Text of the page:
Published: Sat, September 16, 2017
IT | By Jonathon Greene

Lawsuit launched against Google for gender bias in pay and promotion

Lawsuit launched against Google for gender bias in pay and promotion

Three former employees filed a lawsuit on Thursday against Google accusing the company of discriminating against female employees by paying them lower wages than men and denying promotions.

The lawsuit was filed on behalf of three former Google employees, Kelly Ellis, Holly Pease and Kelli Wisuri, who said they believe they received fewer opportunities and less pay than their male counterparts.

The three women worked at Google as a software engineer, a communications specialist and a manager who worked in various roles, respectively.

The lawsuit was brought forward after the Labor Department's investigation prompted attorney James Finberg to ask female employees to come forward if they had experienced pay discrimination.

However, the plaintiffs said that Google violated the California laws requiring equal pay for similar work and prohibiting unfair and unlawful business practices.

Gina Scigliano, a Google spokesperson, said in a statement to NPR that "we disagree with the central allegations" in the lawsuit.

The lawsuit arrives in the wake of a legal battle with the US Department of Labor, which sued Google in January to force it to provide employee compensation data. The legal action is now seeking class-action status to represent all women discriminated against by the company over the past four years. Although Ellis had four years of experience in software engineering, she was placed into Level 3 on her compensation "ladder", a level that mostly typically assigned to new college graduates, the complaint stated.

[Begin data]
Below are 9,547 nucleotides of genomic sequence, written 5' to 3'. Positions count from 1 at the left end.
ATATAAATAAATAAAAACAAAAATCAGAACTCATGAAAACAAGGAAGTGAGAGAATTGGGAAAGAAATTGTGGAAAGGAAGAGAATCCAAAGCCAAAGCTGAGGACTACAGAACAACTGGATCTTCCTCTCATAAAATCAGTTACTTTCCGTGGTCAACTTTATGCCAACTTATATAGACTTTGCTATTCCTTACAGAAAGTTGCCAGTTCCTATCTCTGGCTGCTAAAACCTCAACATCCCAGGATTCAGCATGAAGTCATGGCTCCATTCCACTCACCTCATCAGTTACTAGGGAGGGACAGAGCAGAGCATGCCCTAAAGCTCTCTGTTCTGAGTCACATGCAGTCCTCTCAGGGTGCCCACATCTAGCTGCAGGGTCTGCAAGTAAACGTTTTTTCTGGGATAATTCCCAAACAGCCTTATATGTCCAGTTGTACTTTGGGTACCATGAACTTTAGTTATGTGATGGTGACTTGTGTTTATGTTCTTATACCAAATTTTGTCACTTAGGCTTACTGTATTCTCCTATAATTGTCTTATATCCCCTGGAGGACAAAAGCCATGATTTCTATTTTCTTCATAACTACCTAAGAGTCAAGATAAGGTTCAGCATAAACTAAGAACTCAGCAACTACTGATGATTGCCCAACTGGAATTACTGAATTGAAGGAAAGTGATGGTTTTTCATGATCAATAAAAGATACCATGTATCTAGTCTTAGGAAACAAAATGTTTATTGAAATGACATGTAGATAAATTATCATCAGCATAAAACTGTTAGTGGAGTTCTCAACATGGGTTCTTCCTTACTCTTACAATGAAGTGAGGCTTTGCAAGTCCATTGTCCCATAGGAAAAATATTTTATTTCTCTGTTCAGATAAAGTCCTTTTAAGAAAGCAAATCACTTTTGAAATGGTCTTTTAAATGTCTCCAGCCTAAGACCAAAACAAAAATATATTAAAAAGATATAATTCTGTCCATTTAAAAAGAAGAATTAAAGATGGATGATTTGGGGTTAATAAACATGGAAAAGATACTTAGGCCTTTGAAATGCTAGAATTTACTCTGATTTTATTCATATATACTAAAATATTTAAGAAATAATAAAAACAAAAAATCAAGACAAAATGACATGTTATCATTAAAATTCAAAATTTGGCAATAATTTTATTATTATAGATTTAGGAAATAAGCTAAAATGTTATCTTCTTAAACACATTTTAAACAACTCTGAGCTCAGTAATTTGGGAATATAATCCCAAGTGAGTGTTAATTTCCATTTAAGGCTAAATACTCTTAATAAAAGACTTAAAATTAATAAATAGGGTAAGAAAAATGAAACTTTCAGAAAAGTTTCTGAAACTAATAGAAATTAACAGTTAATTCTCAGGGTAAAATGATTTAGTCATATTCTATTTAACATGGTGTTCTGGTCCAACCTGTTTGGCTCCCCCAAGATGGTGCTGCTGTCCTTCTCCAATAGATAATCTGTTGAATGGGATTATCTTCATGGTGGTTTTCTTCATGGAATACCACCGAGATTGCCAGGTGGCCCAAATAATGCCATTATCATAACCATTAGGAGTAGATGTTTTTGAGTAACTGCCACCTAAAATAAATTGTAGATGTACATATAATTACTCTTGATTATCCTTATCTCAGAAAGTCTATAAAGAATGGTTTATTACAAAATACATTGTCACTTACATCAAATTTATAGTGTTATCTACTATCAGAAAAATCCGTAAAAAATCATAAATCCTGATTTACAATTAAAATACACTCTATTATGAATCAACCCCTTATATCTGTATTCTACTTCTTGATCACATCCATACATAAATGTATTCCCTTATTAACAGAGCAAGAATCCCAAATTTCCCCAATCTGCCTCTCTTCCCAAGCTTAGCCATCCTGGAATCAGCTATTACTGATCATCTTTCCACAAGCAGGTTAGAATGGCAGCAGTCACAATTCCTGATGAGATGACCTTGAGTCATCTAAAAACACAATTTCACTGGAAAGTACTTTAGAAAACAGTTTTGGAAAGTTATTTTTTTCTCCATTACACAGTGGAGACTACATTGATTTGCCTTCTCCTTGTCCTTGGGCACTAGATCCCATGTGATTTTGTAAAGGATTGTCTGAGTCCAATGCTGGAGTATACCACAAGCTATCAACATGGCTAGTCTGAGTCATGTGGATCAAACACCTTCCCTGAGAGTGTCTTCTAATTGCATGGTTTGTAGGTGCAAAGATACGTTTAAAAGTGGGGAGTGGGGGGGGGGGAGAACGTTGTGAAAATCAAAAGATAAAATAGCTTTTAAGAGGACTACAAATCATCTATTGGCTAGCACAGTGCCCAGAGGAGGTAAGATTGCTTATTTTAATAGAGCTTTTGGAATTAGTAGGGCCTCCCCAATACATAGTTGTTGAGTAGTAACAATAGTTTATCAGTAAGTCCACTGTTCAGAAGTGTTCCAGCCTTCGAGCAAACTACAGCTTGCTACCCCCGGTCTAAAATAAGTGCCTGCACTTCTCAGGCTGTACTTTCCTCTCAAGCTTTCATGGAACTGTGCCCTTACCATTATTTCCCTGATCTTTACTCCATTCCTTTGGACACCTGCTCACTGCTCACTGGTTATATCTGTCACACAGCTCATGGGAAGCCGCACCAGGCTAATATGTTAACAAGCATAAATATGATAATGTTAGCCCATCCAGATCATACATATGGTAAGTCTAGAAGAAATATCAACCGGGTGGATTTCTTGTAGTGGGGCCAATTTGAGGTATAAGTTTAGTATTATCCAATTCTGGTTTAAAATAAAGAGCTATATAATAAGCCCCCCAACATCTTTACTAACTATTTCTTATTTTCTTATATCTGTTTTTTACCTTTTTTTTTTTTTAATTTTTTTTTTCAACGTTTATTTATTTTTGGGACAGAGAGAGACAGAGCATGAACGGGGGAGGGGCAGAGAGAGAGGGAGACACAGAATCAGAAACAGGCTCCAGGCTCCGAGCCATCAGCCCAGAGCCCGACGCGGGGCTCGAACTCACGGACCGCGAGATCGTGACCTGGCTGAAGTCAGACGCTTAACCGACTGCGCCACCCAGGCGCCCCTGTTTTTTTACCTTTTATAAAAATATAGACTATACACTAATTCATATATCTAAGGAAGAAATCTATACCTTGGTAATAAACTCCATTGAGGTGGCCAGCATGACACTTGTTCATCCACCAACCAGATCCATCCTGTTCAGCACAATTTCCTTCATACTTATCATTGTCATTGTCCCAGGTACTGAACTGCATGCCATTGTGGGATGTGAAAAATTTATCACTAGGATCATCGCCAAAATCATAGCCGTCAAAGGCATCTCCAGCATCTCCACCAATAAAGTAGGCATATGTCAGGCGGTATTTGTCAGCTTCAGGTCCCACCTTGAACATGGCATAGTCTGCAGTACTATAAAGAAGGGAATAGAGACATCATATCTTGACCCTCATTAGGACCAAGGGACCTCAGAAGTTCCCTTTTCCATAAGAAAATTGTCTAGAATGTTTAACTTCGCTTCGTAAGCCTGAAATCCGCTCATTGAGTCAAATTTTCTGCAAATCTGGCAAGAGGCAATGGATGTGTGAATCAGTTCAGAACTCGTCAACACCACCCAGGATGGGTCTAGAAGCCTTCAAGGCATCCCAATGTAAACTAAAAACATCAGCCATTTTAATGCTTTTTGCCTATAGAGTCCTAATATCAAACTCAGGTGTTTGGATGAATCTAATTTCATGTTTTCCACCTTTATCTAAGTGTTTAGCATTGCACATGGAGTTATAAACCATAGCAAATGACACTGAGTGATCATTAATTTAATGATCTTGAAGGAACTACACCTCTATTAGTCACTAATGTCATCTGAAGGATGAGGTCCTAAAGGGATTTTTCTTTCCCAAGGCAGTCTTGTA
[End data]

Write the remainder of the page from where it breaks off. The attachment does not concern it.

The suit cites data from a 2015 review of Google's employment practices by the U.S. Department of Labor's contract compliance unit that's the subject of a separate federal administrative complaint against the company.

Meanwhile, in a fresh onslaught on Google, James Damore - the engineer who was sacked by the company over a memo criticising its's diversity efforts - said that the tech giant was discriminating in hiring practices.

She went on to say the company has "extensive systems" to ensure its employees are paid fairly. Similarly, Wisuri, who graduated from the University of California and had two years of experience under her belt, was put in the lowest level available for permanent full-time employees.

IN recent months, tech giant Google has been facing problems over treatment towards its female workers amid a media firestorm that has stirred larger debate about gender bias in the male-dominated tech industry. "But on all these topics, if we ever see individual discrepancies or problems, we work to fix them", she said.

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